One of the leading benefits of ObjectScript is the speed and efficiency it allows for an experienced developer. Let's look at an example of how you can benefit from ObjectScript today.
Suppose you have a class that stores the names of your users. We'll call the class Data.User, and give it a string property Name. Next, we will need a method to create a new user or update an existing one. A naive, simplistic approach might look like this example:
The problem with this approach is it's too wordy and drawn out. It takes a lot of time typing the code, the variable names, the curly braces, and when you're done, a trivial piece of code takes up half the screen on your monitor. Luckily, ObjectScript empowers the developers to streamline the process, and cut out the unnecessary fluff. Let's take a look at how an experienced developer can rewrite the messy code to a much cleaner result:
And that's it! With only three lines of code, look at what ObjectScript can accomplish. You don't need a dual monitor computer setup just to read the code. And because we cut out all the unnecessary wording, you don't even need mouse, or a scroll wheel, or copy/paste functionality, or resizing application windows. If you're comfortable developing powerful applications using nothing more than a monochrome 80 column x 24 line display with a simple keyboard, an 8Mhz processor and a 720KB floppy disk, then you can take full advantage of ObjectScript to maximize your productivity.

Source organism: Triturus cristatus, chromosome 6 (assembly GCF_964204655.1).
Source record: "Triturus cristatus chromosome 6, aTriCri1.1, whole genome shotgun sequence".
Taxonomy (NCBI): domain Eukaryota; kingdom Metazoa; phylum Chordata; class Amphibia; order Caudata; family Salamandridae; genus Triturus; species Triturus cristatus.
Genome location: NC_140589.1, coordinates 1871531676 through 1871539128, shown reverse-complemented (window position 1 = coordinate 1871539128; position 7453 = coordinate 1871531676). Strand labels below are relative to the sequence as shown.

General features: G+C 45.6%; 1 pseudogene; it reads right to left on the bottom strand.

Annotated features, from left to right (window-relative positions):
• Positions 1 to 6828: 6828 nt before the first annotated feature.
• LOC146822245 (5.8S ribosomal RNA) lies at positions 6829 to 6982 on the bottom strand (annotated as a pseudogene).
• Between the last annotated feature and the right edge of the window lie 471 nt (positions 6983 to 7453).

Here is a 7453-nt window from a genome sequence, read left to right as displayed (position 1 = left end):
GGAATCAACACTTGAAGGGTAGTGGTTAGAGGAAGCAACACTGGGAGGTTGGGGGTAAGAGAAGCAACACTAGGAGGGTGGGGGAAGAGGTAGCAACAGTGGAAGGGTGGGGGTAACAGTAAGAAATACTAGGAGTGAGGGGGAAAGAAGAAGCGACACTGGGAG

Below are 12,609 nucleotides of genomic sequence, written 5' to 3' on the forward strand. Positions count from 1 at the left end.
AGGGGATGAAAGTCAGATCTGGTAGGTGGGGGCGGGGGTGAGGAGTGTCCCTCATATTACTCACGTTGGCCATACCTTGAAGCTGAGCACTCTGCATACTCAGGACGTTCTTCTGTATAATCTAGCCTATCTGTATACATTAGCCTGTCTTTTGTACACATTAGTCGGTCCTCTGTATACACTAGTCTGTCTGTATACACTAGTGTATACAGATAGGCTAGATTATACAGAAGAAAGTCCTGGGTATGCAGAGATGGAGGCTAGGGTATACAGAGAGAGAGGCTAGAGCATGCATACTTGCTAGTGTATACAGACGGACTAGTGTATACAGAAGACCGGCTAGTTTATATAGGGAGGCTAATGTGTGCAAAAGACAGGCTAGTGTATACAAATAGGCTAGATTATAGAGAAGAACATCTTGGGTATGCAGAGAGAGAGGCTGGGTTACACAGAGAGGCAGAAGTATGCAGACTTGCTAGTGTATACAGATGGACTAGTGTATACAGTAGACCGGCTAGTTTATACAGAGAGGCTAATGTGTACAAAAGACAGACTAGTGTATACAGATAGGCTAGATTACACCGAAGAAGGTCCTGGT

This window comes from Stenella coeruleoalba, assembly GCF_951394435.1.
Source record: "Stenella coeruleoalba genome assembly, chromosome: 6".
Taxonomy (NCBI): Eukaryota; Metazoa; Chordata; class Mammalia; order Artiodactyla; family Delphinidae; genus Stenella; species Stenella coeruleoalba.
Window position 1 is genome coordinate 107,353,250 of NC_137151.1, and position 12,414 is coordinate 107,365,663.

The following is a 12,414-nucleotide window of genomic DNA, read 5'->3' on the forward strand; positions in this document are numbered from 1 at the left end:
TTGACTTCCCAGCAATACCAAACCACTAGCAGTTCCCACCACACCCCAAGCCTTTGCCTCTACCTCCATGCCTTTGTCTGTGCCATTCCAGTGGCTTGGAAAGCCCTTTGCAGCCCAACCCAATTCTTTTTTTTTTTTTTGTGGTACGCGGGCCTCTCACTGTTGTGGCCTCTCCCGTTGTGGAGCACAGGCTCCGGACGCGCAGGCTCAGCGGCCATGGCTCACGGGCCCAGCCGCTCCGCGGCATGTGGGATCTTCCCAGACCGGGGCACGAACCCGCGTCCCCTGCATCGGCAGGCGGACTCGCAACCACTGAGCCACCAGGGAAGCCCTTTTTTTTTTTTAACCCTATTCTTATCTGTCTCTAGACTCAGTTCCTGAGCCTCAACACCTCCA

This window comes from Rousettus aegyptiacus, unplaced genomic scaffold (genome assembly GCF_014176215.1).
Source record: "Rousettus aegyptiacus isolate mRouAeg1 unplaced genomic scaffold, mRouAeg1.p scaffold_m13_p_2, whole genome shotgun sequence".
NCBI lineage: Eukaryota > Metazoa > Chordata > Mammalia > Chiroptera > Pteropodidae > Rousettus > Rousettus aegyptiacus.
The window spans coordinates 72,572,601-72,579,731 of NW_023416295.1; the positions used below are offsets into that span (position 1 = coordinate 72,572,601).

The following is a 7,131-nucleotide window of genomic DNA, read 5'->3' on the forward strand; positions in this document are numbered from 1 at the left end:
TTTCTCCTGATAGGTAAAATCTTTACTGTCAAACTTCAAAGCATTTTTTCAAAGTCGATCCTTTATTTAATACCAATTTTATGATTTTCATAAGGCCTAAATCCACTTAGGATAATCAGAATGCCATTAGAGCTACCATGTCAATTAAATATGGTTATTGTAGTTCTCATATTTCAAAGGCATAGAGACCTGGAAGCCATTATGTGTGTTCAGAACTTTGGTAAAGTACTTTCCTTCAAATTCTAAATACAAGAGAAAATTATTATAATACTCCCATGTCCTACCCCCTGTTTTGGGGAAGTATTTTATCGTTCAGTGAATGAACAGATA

Now there might be some newcomers who have trouble reading your optimized code. And when the time comes to adapt the application for new requirements, other developers may find it easier to rewrite the code completely, rather than trying to decypher your hand crafted one-liners. And you might even have difficulty following your own code a few years later! But nothing else comes close to putting so much powerful functionality in so little space!
Disclaimer: As hopefully everyone reading has realized by now, this article is satire. As a courtesy to your fellow developers and coworkers, do not write code that looks like the shortened version full of abbreviations and one-liners. While it may initially save you some typing and mouse clicking, it wastes much more time when someone other than yourself has to maintain and update such code. The condensed code is harder to read and follow, and therefore is a good candidate for write once and throw away later code.